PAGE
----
The Plot: The film starts off in the apartment of an elderly couple. An older gentleman just makes it home where he is greeted by his anxious wife, he hands her a package that she then opens. Inside the package is a plate of many, many brains. The woman is ecstatic over the brains and brings them to the bathroom, but once inside she begins to frenetically bounce around the room. Turns out someone named “Aylmer” was supposed to be inside the tub of water, but he isn’t, and together the elderly couple freak out. Tearing everything inside the house apart as they search for the mysterious Aylmer, we can see that something obviously isn’t right with this picture. We then leave this couple and head to the home of Brian (Rick Hearst), an average guy who lives with his brother. Well, things get turned on their head when Brian wakes up in a pool of blood. Turns out Aylmer is a slug-like creature who has implanted himself in Brian’s body and has some seriously messed up plans. Aylmer gives Brian a taste of what he can offer, a liquid that Aylmer shoots into Brian’s brain and gets him high. When Brian gets wasted, Aylmer then uses him to find humans so he can eat their brains. Now Brian is going to have to wean himself away from Aylmer, but will he be able to before it is too late?
Henenlotter took everything that made Basket Case such a great little film, and multiplied it by eleven. He showed me with Brain Damage that not only is Henenlotter’s work criminally underrated, he is a filmmaker that deserves as much recognition and accolades that fellow horror film alumni Peter Jackson and Sam Raimi have been lavished with. The first thing you should notice about Brain Damage is the step up in budget from the likes of Basket Case. Not that Basket Case was deprived of technical merit, for what it was it had some interesting camerawork and was quite ambitious, but with the budget they had there’s not much they really could do. Brain Damage on the other hand is actually quite the visual film, from the trippy drug endued dreams of our leading man to the seemingly ordinary rooms dressed in fantastic lighting. Henenlotter shows a legitimate cinematic vision and decorates his world accordingly. So many schlock directors go out there and shoot heaps of gore, but forget to bring anything original when it comes to what the film should look like… it’s always nice to find a film that takes both the gore and the technical aspects serious. For those of you who don’t like to focus your mind on the filmmaking aspects, Brain Damage also ups the ante in levels of violence. While Henenlotter’s original horror classic really didn’t have much in terms of any violence, Brain Damage is chock full of bloody goodness. One of the most disgusting moments for me was when our lead character has a dream where he pulls his brain out of his ear. Quite the sick moment and a horror classic!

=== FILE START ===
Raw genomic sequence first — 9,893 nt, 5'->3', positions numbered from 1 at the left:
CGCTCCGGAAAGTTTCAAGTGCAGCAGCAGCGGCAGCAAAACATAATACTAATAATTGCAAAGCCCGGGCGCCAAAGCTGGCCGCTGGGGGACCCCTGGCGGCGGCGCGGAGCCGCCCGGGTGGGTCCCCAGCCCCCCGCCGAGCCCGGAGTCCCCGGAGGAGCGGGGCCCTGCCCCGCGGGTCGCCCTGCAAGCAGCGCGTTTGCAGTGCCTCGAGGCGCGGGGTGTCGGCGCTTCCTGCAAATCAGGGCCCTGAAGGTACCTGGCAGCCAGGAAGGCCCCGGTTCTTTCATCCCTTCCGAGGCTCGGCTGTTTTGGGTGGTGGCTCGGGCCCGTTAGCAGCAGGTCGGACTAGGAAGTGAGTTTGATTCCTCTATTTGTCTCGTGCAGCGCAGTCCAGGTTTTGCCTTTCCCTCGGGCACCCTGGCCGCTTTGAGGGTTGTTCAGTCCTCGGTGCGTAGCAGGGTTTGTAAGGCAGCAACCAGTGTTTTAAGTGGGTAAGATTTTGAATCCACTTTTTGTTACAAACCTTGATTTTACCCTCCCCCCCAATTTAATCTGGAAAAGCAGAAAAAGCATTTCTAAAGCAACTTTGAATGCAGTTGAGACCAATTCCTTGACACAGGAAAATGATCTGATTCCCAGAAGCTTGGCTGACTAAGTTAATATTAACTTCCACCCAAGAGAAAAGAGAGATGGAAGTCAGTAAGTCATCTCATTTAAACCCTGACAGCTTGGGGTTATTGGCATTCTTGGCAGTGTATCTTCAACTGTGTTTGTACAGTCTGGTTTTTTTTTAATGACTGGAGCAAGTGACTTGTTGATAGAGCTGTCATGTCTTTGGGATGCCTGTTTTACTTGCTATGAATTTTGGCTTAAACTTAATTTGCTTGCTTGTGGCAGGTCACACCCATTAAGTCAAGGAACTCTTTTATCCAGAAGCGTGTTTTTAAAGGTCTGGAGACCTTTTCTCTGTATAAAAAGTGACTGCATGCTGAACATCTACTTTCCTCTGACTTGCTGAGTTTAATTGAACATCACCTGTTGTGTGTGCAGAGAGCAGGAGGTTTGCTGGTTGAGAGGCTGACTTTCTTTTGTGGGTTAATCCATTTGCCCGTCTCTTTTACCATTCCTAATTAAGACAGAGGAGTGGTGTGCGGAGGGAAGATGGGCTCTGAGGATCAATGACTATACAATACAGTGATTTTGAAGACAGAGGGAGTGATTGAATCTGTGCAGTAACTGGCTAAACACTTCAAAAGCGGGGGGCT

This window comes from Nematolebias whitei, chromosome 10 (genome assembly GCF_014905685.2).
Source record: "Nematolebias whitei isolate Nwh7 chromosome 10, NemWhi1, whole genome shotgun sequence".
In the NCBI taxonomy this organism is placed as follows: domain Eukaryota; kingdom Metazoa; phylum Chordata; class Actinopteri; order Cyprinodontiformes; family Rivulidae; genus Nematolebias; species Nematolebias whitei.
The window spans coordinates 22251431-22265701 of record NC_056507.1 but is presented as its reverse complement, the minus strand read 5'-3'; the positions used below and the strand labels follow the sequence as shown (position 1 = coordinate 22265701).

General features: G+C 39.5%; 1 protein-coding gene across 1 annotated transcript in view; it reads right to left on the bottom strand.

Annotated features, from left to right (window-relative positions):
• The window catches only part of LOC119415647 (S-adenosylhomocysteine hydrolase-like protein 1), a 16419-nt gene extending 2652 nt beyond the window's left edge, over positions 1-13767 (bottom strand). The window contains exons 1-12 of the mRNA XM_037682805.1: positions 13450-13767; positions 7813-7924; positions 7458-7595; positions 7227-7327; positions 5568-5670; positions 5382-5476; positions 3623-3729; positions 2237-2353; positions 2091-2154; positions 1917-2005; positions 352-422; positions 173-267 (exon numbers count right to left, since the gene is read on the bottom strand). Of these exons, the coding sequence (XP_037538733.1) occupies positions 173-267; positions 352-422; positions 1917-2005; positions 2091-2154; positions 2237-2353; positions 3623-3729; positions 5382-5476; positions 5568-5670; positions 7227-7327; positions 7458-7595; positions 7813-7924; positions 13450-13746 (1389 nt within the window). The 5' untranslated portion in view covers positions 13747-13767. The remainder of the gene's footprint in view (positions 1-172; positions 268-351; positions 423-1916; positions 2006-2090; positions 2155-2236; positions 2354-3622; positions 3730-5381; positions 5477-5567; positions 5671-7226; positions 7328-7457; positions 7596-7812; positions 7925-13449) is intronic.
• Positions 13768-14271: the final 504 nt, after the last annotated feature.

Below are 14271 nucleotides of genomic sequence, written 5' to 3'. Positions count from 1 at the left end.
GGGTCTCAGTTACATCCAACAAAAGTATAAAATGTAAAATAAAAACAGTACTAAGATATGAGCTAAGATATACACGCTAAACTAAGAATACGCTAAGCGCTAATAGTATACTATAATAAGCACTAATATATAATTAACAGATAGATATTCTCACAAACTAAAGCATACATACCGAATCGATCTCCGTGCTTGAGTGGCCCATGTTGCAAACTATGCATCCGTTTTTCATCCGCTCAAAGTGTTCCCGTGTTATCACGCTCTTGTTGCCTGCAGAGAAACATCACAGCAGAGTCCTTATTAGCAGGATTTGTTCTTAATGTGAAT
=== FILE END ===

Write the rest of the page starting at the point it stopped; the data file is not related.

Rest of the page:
One thing that didn’t change from Basket Case is the level of the acting, Rick Hearst definitely displays charisma and comes off looking just right on camera but his acting isn’t really something you can rave about. It’s a certain level of campyness that Henenlotter demands and almost all performances are relatively over the top. Brain Damage isn’t Evil Dead II or Dead-Alive, it takes itself just serious enough to actually be a horror film but at the same time it dabbles heavily in the world of satire silliness. The apparent anti-drug message reinforces this. The film is consistently taking stabs at drug culture, the war on drugs and works as a metaphor on dependency. Who says you can’t make a smart horror-comedy? It has been mentioned dozens of times before, but I might as well mention it too. For a fun reference, keep your eyes open for Kevin VanHentenryck as his character from Basket Case making a special appearance on the subwway train sequence of the film. I wasn’t expecting it and it had me laughing. So in the continuity of the Basket Case series, where does that place Brain Damage? Fun stuff to think about!